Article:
Thomas Ivacko is the administrator and program manager of the Ford School's Center for Local, State and Urban Policy. He oversees the Michigan Public Policy Survey program.
The most recent Michigan Public Policy Survey here at the Ford School included a battery of questions on public sector employee unions among local governments in the state of Michigan. So these are counties, cities, townships and villages all across the state and what we found out is that 27 percent of these local governments have employee labor unions, a relatively small percentage. But among those jurisdictions 78 percent conducted negotiations in the last year on a variety of topics, such as employee pay, fringe benefits, staffing levels and work rule changes.
Across these four topics, the most common outcome was union concessions on fringe benefit issues. Among jurisdictions that negotiated on this topic 69 percent report that labor unions made concessions on fringe benefits; only 5 percent report that the jurisdiction made concessions.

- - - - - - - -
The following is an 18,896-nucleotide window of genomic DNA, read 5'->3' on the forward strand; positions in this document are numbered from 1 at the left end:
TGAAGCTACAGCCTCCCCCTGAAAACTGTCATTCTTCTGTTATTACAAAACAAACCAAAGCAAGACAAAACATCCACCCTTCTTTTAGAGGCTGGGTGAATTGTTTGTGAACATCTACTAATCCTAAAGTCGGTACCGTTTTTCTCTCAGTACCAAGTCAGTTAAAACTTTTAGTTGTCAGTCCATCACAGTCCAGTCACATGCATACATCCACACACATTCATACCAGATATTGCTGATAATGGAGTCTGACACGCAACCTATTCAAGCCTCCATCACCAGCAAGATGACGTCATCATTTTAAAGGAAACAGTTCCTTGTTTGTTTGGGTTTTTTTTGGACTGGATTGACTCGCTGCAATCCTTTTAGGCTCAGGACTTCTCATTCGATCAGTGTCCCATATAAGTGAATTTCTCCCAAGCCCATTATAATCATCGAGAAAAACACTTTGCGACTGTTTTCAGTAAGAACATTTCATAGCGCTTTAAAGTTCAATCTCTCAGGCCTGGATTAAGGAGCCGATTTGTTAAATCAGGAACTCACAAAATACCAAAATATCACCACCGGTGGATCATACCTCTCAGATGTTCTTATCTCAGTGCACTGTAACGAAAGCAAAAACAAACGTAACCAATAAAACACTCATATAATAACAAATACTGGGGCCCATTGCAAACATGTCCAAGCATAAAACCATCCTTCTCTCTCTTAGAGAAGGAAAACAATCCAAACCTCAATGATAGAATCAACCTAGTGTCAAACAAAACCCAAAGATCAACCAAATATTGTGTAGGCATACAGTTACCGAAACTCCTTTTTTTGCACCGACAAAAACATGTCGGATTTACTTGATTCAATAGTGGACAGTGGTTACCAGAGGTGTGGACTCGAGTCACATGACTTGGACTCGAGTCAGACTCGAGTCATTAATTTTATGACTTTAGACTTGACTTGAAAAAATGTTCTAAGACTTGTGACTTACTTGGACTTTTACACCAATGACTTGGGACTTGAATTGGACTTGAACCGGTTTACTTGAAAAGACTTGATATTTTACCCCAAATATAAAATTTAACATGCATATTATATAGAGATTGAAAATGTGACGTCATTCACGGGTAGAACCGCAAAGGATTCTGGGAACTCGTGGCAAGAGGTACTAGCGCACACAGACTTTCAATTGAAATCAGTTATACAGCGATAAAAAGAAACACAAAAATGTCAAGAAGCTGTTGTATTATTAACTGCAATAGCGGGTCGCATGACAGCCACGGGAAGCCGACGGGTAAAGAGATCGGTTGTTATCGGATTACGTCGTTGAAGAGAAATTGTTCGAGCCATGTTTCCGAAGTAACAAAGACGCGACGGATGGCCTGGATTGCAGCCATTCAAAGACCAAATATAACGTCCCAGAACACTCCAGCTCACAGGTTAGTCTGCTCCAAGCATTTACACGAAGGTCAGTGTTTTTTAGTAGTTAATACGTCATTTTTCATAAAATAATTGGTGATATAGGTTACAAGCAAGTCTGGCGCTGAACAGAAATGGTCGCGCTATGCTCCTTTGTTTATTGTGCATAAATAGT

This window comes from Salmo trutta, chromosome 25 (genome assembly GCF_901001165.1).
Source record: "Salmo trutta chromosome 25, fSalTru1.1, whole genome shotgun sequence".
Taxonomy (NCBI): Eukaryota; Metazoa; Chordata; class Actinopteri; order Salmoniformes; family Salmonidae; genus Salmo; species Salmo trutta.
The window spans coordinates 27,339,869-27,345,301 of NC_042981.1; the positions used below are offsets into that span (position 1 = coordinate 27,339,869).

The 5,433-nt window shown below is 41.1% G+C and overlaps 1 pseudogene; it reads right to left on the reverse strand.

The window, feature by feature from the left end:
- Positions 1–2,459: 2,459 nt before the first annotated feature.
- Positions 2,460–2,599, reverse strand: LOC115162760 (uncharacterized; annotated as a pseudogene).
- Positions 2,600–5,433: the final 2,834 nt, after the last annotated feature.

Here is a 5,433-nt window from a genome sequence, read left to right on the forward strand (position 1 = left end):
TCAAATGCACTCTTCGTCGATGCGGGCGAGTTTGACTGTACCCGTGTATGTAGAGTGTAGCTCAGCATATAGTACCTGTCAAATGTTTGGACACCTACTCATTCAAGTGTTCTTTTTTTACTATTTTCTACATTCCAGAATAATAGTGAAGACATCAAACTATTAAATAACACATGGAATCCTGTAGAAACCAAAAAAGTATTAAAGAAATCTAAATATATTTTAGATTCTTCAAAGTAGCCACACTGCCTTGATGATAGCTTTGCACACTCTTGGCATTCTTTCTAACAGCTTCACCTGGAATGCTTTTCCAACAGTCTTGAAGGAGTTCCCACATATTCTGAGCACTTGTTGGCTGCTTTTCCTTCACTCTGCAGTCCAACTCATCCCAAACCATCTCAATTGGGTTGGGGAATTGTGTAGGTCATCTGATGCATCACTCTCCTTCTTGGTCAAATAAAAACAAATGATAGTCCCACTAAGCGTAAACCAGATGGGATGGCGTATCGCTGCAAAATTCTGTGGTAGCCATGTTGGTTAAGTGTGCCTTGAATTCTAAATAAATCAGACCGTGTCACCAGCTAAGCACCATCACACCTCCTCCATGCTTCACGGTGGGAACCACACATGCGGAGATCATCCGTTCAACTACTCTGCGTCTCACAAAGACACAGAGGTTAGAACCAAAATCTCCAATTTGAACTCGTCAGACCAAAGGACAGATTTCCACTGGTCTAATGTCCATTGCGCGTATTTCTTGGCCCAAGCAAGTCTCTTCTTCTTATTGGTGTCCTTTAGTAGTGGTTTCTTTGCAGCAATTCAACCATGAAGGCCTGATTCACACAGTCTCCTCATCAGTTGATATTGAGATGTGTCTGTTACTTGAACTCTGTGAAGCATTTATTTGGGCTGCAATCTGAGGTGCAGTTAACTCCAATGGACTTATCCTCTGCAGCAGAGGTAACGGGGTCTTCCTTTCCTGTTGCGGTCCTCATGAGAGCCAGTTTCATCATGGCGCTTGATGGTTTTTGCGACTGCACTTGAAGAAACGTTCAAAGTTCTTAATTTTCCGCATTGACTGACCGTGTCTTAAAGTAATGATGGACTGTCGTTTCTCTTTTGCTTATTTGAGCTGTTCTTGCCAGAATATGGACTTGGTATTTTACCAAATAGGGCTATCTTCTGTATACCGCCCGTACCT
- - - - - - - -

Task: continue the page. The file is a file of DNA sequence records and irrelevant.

Well, we think that these union concessions are driven by a number of things. Certainly some of these state laws are having an impact, but a number of our local government leaders have told us as well in their jurisdictions the unions came to the table this year ready to make concessions because they understood that their employers, these local government units, are in fiscal distress. The bad news for unionized employees among Michigan's local governments is 60 percent of these jurisdictions expect to seek new concessions in the upcoming year. Among jurisdictions that are significantly less able to meet their fiscal needs, 85 percent expect to seek new concessions from their labor unions.